Growing up, Andi Green, our NJMOMpreneur of the week, experienced emotions that she didn’t quite understand, but she found solace in drawing monsters that let her express her feelings freely. Yet she never imagined that years later, her drawings would be a lifesaver for so many children worldwide. As author and illustrator of the WorryWoo Monsters, Andi has created a world of quirky characters like Wince, Squeek, and Fuddle who take kids on a journey of self-awareness and say, hey it’s okay to feel this way. Educators and mental health experts took notice, and the books and plush doll series has since morphed into an evidence-based social and emotional learning program that helps children (including her own) better understand how to embrace their emotions of anger, worry, frustration, and fear. We caught up with the mom of two to talk about how her monster drawings were her teenage lifeline, the reason why social-emotional learning should be taught in every classroom, and the unique Hudson County mom-owned businesses she makes sure to support post-quarantine.
The Worry Woos is such an interesting and necessary concept for kids dealing with emotions–how did you create it?
I’ve always loved to draw, and I loved more than anything to read children’s books and comic books. As a child, I thought that feeling lonely meant there was something wrong with me. It wasn’t until I started to draw out the emotions that I was able to understand them more and accept them for what they were. In high school, I experienced bullying, and during this challenging time, drawing these characters became a lifesaver for me. I continued to draw my characters through college, and shortly after graduating, I exhibited my “monster” art, in New York City. I received such a positive response from it that I decided to turn what I had once called “The Monsters in My Head” into a series called The WorryWoo Monsters.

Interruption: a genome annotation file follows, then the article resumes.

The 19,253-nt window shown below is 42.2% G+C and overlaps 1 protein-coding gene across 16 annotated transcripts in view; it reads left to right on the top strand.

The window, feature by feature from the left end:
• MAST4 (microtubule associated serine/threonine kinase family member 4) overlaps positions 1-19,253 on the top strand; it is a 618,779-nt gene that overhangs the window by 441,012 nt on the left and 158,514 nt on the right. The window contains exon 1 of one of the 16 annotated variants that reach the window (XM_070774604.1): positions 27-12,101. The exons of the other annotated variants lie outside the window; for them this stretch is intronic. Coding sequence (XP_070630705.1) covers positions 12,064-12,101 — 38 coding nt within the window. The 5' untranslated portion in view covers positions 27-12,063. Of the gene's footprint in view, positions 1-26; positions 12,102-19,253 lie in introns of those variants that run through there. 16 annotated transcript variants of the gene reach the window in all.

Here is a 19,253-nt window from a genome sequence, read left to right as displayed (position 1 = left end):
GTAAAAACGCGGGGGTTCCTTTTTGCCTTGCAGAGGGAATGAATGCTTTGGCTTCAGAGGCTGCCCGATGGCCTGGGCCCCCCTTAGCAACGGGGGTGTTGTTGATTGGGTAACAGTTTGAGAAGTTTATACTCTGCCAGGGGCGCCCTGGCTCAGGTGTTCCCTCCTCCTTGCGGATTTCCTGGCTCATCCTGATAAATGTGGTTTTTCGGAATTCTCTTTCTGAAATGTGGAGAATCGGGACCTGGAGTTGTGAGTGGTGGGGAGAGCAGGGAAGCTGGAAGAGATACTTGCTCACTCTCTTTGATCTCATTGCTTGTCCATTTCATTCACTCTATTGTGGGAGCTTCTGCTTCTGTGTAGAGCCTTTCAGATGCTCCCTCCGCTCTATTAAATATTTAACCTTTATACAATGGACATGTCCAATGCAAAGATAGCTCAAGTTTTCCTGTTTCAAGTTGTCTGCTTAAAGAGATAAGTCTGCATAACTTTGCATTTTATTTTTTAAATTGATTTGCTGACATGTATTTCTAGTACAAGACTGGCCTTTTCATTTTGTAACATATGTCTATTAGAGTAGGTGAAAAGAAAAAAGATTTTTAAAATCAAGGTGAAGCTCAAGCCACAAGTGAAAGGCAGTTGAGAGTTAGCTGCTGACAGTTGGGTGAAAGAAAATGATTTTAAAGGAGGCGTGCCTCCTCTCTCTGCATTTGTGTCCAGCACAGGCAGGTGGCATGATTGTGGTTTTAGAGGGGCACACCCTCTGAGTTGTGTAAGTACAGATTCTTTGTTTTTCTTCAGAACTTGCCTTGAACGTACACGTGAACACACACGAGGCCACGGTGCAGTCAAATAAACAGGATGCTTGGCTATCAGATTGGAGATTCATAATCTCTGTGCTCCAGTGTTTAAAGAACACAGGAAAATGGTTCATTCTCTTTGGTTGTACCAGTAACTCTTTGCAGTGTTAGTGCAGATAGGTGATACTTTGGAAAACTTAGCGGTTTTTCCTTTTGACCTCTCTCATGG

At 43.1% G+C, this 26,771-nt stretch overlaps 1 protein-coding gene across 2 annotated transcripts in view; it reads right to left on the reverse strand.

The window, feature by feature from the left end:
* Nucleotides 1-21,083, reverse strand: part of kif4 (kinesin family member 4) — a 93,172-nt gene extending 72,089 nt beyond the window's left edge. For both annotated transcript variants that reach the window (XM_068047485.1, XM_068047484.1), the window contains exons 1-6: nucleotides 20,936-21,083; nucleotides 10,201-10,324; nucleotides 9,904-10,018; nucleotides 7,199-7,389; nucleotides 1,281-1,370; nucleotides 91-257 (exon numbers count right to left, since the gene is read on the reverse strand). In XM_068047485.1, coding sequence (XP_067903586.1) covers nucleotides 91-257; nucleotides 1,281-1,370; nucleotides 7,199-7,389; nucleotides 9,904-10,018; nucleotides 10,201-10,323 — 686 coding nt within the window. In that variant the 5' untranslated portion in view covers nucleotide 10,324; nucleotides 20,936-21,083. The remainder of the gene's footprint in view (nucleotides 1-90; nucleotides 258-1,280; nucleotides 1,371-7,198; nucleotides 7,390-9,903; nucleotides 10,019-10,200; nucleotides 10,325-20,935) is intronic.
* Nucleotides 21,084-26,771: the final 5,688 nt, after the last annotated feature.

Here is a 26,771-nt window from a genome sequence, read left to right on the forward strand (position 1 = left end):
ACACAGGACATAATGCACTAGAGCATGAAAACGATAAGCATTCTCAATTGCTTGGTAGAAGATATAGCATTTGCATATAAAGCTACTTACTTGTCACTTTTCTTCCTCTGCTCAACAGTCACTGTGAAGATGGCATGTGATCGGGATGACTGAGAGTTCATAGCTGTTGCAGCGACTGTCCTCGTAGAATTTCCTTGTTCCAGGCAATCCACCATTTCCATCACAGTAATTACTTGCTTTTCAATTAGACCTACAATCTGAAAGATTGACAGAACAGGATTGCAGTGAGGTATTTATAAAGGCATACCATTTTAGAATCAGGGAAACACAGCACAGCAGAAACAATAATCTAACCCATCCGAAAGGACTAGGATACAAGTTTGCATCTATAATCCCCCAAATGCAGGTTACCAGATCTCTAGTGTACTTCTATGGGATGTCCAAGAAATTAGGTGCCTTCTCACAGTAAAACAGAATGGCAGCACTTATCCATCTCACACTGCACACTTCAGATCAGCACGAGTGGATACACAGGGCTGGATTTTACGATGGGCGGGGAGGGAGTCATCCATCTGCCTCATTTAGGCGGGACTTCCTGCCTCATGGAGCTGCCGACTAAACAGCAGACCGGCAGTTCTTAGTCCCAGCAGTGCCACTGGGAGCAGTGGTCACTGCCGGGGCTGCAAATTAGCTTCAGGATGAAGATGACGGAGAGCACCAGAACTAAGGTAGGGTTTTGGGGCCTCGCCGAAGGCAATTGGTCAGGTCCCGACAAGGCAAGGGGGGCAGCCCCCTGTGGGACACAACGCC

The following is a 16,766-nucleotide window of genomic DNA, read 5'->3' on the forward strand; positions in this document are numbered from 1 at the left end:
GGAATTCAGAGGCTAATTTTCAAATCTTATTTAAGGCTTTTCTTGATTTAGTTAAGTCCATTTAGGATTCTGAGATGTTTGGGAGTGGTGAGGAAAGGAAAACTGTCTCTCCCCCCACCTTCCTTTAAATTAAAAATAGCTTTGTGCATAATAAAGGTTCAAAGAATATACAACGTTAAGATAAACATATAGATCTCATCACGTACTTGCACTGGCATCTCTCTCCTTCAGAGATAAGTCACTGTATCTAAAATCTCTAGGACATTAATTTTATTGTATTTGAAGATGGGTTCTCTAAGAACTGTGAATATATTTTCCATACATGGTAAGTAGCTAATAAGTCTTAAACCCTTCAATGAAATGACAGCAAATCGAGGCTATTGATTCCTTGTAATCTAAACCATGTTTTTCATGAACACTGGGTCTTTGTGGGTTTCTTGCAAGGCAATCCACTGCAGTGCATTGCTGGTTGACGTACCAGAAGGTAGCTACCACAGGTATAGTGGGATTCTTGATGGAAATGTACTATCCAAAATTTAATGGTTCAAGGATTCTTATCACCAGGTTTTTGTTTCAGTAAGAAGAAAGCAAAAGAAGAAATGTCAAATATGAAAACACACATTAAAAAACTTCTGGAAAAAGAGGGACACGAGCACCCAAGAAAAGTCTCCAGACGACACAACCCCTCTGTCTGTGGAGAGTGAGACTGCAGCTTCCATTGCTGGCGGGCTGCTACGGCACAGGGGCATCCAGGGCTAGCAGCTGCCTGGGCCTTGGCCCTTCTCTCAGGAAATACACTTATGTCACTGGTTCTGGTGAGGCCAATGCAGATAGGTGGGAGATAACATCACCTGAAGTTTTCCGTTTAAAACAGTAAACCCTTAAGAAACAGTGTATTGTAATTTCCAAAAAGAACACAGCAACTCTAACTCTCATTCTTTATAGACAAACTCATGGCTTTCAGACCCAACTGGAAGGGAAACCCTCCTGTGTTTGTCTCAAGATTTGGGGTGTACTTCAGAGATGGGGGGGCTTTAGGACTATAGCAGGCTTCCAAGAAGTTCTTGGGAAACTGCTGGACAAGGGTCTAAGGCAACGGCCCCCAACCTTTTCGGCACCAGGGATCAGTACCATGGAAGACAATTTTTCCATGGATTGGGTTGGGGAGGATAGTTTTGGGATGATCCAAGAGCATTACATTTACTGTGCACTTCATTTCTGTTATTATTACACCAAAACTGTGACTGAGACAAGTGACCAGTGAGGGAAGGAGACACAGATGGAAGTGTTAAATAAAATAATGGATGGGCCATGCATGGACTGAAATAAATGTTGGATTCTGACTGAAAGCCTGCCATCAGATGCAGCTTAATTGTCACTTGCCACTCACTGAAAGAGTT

What made you turn the series into a line of children’s books and plush characters?
In 2007, I was working in advertising and saw there was a hole in the market for products that talked directly about feelings. I wanted to create children’s books and a tangible character to go with the books so kids would feel less scared of these complicated emotions. At the time, as a Creative Director, I realized I had all the abilities to create a book on my own, and it clicked—I could do this. Publishing companies were interested in my monster “art,” but they weren’t interested in talking about feelings head on. So I decided instead of changing the concept of the stories and watering down the importance of each feeling, I started my own company. Looking back, I never imagined it would become my career. Whenever I wonder if I made the right choice, I look at the feedback I’ve received over the years of how a WorryWoo has helped a child through a difficult time, and it reminds me why I keep doing what I do.
Tell us more about The WorryWoos series and how they are unique.